Dear Sedbergh Chums
I am deeply concerned about the economics of endeavour. The Autumn term is fast approaching and once again eager Sedberghians will be declaring their commitment to sport using various percentage ratios. These percentages always exceed 100% and this is what worries me.
I’m not quite sure when a percentage first entered the lexicon of the English language to assert one’s commitment. But by the late ‘70’s when I was at Sedbergh we would often quote ‘110%’. That was until someone offered to ‘give it 120%’ and was promptly given a position on the 1st XV. This person, who had out-thought us all, was clearly an undiscovered genius, but their ambition was to have consequences. It started ‘commitment inflation’ which has continued to this day. What was once 110%, rose rapidly to 150%, then 200%, and now, as I sit here with my head in my hands, an unthinkable 1000%. Yes, ladies and gentlemen, commitment percentages are out of control; and we can’t even blame Brexit.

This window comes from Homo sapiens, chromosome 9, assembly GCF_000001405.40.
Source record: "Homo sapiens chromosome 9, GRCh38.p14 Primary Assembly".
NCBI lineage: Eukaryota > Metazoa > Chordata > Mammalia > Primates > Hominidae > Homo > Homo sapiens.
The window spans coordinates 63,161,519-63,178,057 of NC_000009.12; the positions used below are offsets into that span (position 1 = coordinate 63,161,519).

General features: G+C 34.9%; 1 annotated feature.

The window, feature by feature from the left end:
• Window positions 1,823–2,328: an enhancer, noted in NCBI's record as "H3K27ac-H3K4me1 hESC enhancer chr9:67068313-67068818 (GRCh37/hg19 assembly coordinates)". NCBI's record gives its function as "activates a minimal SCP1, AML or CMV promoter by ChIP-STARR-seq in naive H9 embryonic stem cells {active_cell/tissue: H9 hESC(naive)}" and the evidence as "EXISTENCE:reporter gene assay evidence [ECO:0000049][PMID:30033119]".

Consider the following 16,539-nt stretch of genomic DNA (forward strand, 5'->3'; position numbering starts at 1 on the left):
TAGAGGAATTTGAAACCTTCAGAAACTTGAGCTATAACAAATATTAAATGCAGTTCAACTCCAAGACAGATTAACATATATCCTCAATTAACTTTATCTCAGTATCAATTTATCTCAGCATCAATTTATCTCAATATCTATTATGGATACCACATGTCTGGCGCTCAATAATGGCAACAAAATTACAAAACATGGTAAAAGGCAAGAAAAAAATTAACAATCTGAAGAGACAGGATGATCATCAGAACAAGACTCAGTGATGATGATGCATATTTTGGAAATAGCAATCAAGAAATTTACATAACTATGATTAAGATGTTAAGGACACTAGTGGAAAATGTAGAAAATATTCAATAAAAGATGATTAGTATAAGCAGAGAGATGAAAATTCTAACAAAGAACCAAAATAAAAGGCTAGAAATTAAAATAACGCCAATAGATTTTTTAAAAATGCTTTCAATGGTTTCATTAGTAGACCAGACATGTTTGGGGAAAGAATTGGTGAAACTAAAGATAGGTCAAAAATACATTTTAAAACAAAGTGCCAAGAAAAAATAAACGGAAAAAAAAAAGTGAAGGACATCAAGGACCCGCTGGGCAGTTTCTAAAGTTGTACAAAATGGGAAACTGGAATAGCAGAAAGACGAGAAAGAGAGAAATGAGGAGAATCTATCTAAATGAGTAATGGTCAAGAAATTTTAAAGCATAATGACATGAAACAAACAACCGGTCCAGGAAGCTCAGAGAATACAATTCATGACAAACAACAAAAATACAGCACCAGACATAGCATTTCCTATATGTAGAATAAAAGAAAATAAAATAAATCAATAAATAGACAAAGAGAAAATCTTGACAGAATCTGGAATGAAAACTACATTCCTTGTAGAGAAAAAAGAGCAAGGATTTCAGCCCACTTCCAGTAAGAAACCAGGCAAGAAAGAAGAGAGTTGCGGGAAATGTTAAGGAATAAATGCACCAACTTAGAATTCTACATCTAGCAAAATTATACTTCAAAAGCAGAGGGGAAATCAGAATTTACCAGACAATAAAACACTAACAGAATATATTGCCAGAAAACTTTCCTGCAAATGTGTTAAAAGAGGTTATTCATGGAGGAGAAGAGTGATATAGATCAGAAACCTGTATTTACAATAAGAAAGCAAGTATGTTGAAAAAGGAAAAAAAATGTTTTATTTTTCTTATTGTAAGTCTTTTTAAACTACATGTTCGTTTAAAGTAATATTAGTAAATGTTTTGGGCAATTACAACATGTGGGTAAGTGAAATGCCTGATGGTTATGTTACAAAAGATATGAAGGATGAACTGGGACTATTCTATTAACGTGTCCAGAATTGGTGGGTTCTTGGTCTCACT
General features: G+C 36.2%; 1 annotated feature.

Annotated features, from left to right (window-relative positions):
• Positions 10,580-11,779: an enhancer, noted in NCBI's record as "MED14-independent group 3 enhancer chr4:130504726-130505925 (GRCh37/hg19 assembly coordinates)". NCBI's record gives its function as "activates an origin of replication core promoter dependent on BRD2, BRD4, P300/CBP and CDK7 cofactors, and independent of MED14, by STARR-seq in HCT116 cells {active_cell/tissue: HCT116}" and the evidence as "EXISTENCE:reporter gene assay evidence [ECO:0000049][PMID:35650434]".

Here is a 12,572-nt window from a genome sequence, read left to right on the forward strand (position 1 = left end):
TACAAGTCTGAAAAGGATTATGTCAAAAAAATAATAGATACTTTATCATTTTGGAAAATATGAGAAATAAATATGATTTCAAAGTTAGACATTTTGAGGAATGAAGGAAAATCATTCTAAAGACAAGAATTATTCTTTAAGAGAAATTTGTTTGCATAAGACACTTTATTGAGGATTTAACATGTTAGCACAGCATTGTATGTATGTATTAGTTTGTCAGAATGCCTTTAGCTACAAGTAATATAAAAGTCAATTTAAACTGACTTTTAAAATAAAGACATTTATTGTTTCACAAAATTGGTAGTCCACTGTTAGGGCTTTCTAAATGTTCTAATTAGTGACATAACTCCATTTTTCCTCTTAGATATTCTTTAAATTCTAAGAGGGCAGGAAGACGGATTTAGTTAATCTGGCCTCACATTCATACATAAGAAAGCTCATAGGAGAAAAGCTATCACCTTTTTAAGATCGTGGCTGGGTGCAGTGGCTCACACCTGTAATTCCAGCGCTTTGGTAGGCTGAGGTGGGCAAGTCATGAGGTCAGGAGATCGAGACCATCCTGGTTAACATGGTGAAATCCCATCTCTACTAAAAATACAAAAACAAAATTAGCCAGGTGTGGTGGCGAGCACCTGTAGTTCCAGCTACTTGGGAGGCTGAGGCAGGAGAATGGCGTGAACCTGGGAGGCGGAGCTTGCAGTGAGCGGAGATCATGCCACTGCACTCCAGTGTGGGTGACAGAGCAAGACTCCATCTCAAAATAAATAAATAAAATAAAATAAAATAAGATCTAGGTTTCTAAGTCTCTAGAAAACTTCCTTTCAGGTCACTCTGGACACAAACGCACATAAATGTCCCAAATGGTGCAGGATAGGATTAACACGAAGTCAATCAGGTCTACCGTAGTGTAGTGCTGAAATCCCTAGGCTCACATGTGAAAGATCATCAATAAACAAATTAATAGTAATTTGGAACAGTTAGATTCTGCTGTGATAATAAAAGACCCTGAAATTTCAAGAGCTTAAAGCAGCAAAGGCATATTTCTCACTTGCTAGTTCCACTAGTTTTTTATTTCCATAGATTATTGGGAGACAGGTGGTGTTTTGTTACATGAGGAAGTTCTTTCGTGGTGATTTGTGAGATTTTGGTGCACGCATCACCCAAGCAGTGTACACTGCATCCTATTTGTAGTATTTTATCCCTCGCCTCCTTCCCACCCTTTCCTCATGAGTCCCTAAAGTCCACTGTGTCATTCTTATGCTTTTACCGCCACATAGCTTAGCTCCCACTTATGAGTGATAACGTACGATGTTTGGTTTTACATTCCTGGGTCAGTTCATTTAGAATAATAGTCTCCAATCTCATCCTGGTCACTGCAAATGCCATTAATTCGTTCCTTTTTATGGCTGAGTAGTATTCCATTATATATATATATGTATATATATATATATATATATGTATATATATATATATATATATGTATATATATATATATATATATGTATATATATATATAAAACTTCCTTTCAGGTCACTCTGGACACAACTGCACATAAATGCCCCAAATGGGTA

The danger is that we devalue Endeavour. My ‘110%’ now equals ‘1000%’ at today’s rates. The currency is starting to lose its efficacy; it has become ‘Monopoly’ commitment, not taken seriously, no longer an expression of a desire to do one’s best, but almost a parody of what was once a serious statement. We need to act.
What I propose is a revaluation of commitment percentage. One hundred percent should be the maximum. If someone wants to give just 80% commitment we should applaud them. After all that would be a pretty good score in an exam, and ‘bravo’ for being honest.
And if we are being honest, as we get older, who’s to judge us, except ourselves. Achievement, of course, is there for all to see but even then who’s to say if we reached our potential, if we did the most with the gifts that we were given, except ourselves. We have to accept though that achievement depends much on the breaks we have as we make our way along the great Snakes and Ladders checkerboard of life.
But commitment, endeavour, call it what you will, is different. We can always try our best, that gift at least is ours; and only we know how high we have scored.
So, wherever you are in the world, whatever you are doing, wherever you are on the great Checkerboard, ‘give it the beans’. Find the passion, the drive, the motivation; give it 100%. After all, it’s how we play the game that’s important.
Jan van der Velde